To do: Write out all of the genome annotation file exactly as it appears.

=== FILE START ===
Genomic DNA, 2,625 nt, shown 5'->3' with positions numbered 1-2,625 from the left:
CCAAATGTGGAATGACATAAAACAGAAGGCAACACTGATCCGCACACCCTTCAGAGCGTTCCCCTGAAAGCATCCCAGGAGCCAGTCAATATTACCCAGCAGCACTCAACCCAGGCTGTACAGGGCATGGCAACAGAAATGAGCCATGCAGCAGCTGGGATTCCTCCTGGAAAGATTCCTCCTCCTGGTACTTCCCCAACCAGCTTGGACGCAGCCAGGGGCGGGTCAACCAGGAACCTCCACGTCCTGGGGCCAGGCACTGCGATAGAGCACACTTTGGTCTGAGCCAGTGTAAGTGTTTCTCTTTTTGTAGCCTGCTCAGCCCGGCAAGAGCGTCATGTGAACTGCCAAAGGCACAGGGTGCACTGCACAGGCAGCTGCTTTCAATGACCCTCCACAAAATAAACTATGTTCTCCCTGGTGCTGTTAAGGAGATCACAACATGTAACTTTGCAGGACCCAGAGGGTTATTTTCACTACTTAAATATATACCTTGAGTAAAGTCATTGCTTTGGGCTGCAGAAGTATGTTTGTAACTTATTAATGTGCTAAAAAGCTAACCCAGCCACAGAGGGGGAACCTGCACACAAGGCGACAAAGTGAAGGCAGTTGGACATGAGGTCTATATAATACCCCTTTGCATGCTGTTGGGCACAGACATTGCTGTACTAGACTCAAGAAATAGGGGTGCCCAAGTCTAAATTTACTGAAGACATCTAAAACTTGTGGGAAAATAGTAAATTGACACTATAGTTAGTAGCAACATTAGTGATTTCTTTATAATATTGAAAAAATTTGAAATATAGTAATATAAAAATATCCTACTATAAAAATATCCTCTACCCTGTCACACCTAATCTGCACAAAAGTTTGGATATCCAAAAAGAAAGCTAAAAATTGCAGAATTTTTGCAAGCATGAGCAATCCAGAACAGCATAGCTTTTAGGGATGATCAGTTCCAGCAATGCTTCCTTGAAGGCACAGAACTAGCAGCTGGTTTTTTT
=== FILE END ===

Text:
Genomic DNA, 2,625 nt, shown 5'->3' with positions numbered 1-2,625 from the left:
CCAAATGTGGAATGACATAAAACAGAAGGCAACACTGATCCGCACACCCTTCAGAGCGTTCCCCTGAAAGCATCCCAGGAGCCAGTCAATATTACCCAGCAGCACTCAACCCAGGCTGTACAGGGCATGGCAACAGAAATGAGCCATGCAGCAGCTGGGATTCCTCCTGGAAAGATTCCTCCTCCTGGTACTTCCCCAACCAGCTTGGACGCAGCCAGGGGCGGGTCAACCAGGAACCTCCACGTCCTGGGGCCAGGCACTGCGATAGAGCACACTTTGGTCTGAGCCAGTGTAAGTGTTTCTCTTTTTGTAGCCTGCTCAGCCCGGCAAGAGCGTCATGTGAACTGCCAAAGGCACAGGGTGCACTGCACAGGCAGCTGCTTTCAATGACCCTCCACAAAATAAACTATGTTCTCCCTGGTGCTGTTAAGGAGATCACAACATGTAACTTTGCAGGACCCAGAGGGTTATTTTCACTACTTAAATATATACCTTGAGTAAAGTCATTGCTTTGGGCTGCAGAAGTATGTTTGTAACTTATTAATGTGCTAAAAAGCTAACCCAGCCACAGAGGGGGAACCTGCACACAAGGCGACAAAGTGAAGGCAGTTGGACATGAGGTCTATATAATACCCCTTTGCATGCTGTTGGGCACAGACATTGCTGTACTAGACTCAAGAAATAGGGGTGCCCAAGTCTAAATTTACTGAAGACATCTAAAACTTGTGGGAAAATAGTAAATTGACACTATAGTTAGTAGCAACATTAGTGATTTCTTTATAATATTGAAAAAATTTGAAATATAGTAATATAAAAATATCCTACTATAAAAATATCCTCTACCCTGTCACACCTAATCTGCACAAAAGTTTGGATATCCAAAAAGAAAGCTAAAAATTGCAGAATTTTTGCAAGCATGAGCAATCCAGAACAGCATAGCTTTTAGGGATGATCAGTTCCAGCAATGCTTCCTTGAAGGCACAGAACTAGCAGCTGGTTTTTTT